Big workload for new board chief
Canterbury's new health board chairman works four and a half days a week as head of investment strategy for the Christchurch Central Development Unit (CCDU).
Murray Cleverley was last year appointed as chairman of the Canterbury District Health Board by Health Minister Tony Ryall.
At the time of his appointment, The Press reported he was a director, part-time farmer and part-time Canterbury Earthquake Recovery Authority (Cera) employee.
A Cera spokeswoman yesterday confirmed Cleverley's role as general manager of greater Christchurch investment strategy for the CCDU.
He works four and a half days a week, she said, and is among the officials hosting a series of recovery roadshows in the main centres across the country.
Cleverley is also the chairman of the South Canterbury DHB.
Cleverley told The Press yesterday he had "realigned" his commitments since taking his latest role and was lucky to have "always been a multi-tasker".
"Being born with five sisters has allowed me to learn some skills of our fairer sex," he said.
The two health board jobs "complemented each other" and the role with Cera was short-term, and came about "once in a century".
"Does it put some pressure on? Yes. Do I have to be organised and plan my day? Yes. Do I have fantastic people around me and have a supportive and fantastic wife when I'm working 80 hours a week? Yes."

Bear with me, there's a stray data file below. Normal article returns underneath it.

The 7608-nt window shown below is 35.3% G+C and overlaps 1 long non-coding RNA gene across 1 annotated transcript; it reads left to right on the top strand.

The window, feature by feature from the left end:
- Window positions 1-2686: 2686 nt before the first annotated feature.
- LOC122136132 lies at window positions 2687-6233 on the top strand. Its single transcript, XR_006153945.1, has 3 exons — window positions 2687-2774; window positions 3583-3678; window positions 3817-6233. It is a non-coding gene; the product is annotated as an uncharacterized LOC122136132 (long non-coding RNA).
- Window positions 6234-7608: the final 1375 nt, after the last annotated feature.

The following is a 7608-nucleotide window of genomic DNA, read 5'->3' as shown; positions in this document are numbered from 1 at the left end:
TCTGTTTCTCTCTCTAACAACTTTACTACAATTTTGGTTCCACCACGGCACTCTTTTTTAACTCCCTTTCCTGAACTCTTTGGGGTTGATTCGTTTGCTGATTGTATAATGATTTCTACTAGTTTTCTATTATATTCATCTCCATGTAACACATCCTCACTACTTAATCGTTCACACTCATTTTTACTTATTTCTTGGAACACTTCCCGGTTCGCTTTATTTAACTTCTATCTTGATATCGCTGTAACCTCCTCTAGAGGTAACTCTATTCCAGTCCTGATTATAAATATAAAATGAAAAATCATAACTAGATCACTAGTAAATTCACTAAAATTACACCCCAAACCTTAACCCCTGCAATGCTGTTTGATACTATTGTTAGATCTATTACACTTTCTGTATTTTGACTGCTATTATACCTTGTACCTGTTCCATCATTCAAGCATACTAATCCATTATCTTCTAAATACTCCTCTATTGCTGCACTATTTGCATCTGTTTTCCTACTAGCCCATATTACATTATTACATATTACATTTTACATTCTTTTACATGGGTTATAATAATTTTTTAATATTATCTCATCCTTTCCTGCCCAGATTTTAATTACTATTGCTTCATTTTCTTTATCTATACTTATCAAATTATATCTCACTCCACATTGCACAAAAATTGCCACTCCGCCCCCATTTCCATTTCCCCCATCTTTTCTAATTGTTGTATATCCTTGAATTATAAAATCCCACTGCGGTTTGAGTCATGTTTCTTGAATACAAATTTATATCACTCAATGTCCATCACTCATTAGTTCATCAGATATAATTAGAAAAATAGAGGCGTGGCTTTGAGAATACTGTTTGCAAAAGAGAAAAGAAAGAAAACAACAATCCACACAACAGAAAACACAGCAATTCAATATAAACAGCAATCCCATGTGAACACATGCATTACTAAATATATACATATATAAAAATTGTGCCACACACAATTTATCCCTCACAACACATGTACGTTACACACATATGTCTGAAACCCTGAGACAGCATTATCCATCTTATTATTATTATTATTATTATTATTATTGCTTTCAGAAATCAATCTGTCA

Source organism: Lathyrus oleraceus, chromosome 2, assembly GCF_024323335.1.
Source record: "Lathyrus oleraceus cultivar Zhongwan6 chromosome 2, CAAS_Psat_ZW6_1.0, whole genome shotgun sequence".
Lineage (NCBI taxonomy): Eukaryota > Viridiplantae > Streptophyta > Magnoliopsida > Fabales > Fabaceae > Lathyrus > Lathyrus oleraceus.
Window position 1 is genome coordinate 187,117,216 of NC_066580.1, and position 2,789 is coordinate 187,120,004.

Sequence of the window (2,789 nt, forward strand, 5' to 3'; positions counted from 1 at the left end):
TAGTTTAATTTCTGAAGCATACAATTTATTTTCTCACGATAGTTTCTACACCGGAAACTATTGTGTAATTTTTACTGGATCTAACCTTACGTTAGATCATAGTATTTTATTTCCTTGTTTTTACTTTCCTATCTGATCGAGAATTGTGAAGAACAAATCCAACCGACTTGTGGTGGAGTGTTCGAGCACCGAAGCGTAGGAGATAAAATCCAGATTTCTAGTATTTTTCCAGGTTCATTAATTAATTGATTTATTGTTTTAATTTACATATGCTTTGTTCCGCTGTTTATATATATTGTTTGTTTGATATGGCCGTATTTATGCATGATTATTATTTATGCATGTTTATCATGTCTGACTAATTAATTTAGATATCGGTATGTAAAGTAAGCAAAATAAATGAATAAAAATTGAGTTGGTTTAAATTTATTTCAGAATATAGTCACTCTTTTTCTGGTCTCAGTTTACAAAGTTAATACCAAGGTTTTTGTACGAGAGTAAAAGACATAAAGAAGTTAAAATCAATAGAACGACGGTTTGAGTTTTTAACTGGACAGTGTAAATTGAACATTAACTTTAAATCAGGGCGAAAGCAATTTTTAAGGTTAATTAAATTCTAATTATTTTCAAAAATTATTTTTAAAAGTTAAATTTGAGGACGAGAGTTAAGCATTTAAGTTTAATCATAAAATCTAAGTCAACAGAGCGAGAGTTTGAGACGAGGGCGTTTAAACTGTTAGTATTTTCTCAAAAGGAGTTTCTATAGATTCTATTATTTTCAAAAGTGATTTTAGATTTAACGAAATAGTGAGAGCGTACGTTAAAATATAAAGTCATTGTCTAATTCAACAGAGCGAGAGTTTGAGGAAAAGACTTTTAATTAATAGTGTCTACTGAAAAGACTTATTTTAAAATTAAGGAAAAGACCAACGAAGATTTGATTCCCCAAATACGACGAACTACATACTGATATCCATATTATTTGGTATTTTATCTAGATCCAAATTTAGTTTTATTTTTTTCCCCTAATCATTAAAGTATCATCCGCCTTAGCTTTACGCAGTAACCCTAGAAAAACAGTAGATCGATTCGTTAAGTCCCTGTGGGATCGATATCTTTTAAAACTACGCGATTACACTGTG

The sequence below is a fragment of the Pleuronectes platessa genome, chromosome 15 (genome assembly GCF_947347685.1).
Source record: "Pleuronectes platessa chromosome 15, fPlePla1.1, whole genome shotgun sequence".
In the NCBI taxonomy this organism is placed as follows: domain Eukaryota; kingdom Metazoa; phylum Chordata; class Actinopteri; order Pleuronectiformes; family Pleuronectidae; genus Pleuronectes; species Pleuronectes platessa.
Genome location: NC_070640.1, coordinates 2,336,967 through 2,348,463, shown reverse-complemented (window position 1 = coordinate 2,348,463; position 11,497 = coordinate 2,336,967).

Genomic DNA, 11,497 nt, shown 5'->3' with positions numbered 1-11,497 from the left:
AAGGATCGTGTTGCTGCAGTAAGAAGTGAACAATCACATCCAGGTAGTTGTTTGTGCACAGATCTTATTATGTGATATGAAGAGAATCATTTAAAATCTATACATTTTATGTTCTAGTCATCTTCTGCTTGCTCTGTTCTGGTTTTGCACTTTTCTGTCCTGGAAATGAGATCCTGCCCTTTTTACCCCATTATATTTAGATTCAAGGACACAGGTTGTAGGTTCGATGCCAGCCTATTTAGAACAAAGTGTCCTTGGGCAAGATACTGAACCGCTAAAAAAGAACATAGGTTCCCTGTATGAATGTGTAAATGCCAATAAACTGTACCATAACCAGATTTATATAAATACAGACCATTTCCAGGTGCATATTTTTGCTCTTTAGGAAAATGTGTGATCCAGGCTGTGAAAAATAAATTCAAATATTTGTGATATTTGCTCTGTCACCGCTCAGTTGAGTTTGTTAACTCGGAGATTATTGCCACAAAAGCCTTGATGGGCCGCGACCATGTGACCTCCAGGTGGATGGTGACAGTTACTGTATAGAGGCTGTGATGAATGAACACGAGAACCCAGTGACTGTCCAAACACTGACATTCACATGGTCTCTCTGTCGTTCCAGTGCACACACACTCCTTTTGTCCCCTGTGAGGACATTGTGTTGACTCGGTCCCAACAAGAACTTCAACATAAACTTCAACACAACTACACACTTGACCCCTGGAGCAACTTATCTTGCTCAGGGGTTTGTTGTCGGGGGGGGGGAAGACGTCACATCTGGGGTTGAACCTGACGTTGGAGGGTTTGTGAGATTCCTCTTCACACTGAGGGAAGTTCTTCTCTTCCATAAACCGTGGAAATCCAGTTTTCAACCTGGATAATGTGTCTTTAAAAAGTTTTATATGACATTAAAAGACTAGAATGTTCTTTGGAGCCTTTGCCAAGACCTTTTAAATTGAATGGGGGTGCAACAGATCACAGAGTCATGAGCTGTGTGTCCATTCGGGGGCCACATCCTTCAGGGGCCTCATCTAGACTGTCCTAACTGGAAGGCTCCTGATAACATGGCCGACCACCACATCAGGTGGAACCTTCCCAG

A CDHB spokeswoman said the board chairman was not a fulltime employee and was therefore not required to take annual leave. Cleverley would not miss any board meetings as a result of the roadshows, she said.
Ryall said it was not unusual for chairmen to have employment outside their roles, and Cleverley had assured him his employment would not interfere with his ability to chair SCDHB or CDHB.
Speaking about several anchor projects at the roadshow, Cleverley said the Government wanted the innovation precinct to be "a mini Silicon Valley" and told presentation attendees that a big multi-national company would soon sign up to be part of the precinct. Cera was unable to confirm this yesterday.
Information about the proposed innovation precinct - bordered by Lichfield, Madras, St Asaph and Manchester streets - has been sparse since the recovery blueprint was released in mid-2012.
The Ministry of Business Innovation and Employment is leading the project and a spokeswoman yesterday said it was continuing to work towards the "public release of the spatial framework and the innovation precinct strategy".
In July last year, The Press reported the CCDU was encouraging landowners in the precinct to propose building designs for the area and the ministry had contracted consortium, headed by Australasian firm Architectus, to carry out precinct planning work.
A CCDU spokeswoman said "various private parties are close to finalising their plans" for the precinct.
"We expect that some private interests will be making their plans public in the near future but any timeframes for that would not be for us to determine."
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